Hot Docs Doc Soup: The Family

The survivors of the most infamous cult in Australia speak about their experience in The Family. The Family was an apocalyptic sect in Australia formed by Anne Hamilton-Byrne in the late 1960s. The membership of the cult included a large number of children, who were both the offspring of members and acquired through adoption scams. The children, who all had uniformly dyed blonde hair, were subject is mistreatment and dosed with LSD, before a police raid of The Family in 1987. Thirty years later, the survivors of the cult talk about their experiences.

The Family is a documentary that is all about reminiscing about one of the most notorious sects in Australian history. Director Rosie Jone has gathered together former members of the cult, including the now adult children, and law enforcement officers to talk about The Family and the fact that Anne Hamilton-Byrne was never prosecuted for her actions. The story of The Family is told through both archive footage and reenactments of the police investigation.

On paper, a film about one of the most notorious cults in Australia sounds like an intriguing subject for a documentary, however the film ends up having a very reminiscent tone, as the interview subjects talk about events that happened 25-30 years ago. You do feel bad for the surviving children, some of whom clearly seem to have mental health issues as a result of being in the cult and dosed with psychedelic drugs. However, The Family ends up being a somewhat dull depiction of this story.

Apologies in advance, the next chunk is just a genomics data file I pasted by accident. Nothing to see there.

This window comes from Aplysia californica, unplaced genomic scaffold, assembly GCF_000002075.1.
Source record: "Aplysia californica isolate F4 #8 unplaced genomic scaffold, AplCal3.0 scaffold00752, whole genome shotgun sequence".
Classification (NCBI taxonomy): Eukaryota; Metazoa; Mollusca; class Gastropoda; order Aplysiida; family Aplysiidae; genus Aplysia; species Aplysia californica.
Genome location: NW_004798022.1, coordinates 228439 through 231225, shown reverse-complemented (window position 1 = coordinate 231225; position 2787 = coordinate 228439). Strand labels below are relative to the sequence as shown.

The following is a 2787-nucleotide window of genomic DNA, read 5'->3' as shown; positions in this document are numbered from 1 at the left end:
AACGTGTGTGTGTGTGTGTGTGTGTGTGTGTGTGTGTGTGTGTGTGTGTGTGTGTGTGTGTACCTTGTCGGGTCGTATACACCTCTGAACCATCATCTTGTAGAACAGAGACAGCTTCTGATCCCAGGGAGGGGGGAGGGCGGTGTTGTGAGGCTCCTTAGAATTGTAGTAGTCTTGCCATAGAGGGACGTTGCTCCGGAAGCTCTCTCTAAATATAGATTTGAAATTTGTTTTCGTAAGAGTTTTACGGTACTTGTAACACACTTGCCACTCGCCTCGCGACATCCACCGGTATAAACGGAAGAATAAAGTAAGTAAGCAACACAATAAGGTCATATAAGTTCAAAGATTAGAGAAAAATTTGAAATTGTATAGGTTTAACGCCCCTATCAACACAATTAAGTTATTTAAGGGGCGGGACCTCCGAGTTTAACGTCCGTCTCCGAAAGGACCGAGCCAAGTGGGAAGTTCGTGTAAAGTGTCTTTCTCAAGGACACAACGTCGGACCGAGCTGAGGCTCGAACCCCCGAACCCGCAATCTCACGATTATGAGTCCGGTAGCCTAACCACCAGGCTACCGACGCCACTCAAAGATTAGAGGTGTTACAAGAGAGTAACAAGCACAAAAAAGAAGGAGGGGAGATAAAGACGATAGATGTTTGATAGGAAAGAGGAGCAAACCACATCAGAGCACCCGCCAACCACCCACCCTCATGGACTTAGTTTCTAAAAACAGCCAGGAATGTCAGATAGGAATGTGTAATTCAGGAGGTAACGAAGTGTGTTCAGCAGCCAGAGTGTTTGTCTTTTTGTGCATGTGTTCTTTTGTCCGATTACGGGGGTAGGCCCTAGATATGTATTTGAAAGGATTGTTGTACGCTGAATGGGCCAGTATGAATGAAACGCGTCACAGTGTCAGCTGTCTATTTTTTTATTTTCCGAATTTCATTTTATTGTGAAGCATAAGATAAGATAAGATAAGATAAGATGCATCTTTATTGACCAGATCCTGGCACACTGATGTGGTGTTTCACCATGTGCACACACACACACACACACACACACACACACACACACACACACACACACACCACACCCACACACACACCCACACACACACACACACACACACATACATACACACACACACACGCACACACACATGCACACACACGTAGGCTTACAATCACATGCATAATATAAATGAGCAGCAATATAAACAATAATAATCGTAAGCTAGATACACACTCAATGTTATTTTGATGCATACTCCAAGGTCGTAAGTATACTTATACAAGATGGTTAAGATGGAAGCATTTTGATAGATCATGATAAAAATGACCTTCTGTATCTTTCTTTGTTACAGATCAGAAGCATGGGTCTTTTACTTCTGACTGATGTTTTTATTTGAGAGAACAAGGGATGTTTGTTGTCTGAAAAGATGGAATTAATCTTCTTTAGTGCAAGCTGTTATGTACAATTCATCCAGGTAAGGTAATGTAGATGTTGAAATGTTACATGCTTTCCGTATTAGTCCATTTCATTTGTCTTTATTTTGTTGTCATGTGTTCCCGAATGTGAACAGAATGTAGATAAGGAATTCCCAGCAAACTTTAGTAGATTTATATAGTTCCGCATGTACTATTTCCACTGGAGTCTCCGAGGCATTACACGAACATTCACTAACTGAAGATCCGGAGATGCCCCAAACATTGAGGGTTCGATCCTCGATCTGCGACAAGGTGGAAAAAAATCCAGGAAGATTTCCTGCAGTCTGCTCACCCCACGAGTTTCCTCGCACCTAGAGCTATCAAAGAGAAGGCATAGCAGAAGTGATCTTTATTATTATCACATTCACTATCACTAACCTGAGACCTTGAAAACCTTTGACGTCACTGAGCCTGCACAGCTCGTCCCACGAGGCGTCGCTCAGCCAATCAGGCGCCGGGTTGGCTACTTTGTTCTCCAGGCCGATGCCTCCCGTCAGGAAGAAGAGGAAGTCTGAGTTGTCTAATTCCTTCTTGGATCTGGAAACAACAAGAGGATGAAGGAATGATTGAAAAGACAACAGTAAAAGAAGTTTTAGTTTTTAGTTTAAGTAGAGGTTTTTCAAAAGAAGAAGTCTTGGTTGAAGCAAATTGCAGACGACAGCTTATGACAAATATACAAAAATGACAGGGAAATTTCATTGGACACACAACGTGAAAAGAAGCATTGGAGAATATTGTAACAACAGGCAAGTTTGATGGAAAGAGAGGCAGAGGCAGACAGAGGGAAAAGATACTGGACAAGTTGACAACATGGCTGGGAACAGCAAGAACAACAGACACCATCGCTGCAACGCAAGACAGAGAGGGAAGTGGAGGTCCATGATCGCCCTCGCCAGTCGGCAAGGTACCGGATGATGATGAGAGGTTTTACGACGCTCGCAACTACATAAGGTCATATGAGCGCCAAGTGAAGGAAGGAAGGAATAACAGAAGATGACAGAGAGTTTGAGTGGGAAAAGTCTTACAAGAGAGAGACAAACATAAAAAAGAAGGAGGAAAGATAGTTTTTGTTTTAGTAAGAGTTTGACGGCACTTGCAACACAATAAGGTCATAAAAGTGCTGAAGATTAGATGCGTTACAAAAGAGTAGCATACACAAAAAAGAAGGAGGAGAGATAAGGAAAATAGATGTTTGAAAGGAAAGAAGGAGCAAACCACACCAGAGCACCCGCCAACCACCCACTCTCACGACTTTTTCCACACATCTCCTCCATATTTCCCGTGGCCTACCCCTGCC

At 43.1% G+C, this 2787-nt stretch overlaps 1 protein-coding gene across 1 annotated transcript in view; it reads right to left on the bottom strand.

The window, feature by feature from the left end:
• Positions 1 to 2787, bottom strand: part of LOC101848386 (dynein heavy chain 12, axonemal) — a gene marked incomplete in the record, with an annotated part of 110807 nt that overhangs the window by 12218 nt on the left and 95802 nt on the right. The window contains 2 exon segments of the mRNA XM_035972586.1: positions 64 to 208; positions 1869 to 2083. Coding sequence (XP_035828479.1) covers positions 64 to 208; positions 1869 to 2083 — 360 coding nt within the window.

6 / 10 stars
  WATCHABLE 

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Sean Kelly Author

Sean Patrick Kelly is a self-described über-geek, who has been an avid film lover for all his life. He graduated from York University in 2010 with an honours B.A. in Cinema and Media Studies and he likes to believe he knows what he’s talking about when he writes about film (despite occasionally going on pointless rants).